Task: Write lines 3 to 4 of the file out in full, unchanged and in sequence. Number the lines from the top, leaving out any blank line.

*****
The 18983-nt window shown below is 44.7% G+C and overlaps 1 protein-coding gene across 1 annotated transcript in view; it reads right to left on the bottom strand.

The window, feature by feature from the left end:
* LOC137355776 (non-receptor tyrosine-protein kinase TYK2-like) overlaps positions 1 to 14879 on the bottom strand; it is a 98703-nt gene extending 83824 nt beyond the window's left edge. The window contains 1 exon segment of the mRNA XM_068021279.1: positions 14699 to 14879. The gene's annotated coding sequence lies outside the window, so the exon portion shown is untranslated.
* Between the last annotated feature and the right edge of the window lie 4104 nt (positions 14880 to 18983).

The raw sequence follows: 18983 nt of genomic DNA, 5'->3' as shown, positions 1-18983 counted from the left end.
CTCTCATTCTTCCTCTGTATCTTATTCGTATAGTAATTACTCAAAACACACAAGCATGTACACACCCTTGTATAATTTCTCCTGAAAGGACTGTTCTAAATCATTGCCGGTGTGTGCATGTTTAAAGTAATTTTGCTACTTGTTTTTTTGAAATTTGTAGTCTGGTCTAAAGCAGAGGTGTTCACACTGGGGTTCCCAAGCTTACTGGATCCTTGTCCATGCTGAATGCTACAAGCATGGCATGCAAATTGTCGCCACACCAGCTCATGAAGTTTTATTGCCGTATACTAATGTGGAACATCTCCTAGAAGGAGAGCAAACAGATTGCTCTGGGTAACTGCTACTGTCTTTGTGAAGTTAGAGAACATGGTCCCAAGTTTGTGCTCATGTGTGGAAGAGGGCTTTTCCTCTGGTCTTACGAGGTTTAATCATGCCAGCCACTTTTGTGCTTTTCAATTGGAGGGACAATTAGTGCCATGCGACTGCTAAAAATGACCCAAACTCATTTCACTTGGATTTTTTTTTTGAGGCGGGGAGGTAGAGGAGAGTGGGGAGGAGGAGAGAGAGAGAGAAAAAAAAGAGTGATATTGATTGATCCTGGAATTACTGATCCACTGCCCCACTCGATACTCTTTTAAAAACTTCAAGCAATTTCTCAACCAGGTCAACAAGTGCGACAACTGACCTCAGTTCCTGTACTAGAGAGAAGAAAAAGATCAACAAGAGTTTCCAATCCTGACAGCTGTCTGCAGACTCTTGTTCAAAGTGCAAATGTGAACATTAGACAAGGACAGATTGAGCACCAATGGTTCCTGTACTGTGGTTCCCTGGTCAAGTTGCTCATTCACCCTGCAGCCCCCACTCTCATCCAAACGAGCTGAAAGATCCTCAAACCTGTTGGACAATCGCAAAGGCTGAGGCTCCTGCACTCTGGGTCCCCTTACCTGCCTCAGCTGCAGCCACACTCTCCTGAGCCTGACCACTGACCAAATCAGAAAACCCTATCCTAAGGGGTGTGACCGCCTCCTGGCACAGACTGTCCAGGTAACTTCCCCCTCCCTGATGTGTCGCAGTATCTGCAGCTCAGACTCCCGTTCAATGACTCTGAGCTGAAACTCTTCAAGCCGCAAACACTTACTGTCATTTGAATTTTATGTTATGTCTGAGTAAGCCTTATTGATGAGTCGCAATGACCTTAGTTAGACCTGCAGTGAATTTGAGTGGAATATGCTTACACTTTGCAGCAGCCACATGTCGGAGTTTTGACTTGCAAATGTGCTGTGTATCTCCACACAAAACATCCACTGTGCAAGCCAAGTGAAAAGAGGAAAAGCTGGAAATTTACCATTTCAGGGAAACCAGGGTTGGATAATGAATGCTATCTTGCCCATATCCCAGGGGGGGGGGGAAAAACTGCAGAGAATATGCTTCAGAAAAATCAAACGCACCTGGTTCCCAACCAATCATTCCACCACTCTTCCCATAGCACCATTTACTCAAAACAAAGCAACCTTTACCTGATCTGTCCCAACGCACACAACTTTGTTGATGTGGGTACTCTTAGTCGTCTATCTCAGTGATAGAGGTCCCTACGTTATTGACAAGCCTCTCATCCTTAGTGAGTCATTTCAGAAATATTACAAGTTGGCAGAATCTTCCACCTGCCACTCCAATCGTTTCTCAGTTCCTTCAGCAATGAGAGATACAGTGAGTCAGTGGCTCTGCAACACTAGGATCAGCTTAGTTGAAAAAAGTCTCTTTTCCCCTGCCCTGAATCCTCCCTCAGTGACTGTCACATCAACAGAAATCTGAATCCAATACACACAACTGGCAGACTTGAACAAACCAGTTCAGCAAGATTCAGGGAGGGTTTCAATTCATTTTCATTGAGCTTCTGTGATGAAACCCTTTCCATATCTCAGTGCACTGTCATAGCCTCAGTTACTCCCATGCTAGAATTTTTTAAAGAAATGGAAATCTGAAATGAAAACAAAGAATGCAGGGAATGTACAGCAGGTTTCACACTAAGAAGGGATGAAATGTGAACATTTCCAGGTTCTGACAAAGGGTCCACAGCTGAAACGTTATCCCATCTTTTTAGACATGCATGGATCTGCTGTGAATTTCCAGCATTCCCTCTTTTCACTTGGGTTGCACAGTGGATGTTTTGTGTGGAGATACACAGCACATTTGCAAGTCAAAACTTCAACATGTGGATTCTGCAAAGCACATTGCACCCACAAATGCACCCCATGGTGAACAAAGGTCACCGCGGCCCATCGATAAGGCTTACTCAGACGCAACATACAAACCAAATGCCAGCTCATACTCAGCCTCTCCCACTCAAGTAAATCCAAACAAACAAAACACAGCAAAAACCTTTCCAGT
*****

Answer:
* LOC137355776 (non-receptor tyrosine-protein kinase TYK2-like) overlaps positions 1 to 14879 on the bottom strand; it is a 98703-nt gene extending 83824 nt beyond the window's left edge. The window contains 1 exon segment of the mRNA XM_068021279.1: positions 14699 to 14879. The gene's annotated coding sequence lies outside the window, so the exon portion shown is untranslated.
* Between the last annotated feature and the right edge of the window lie 4104 nt (positions 14880 to 18983).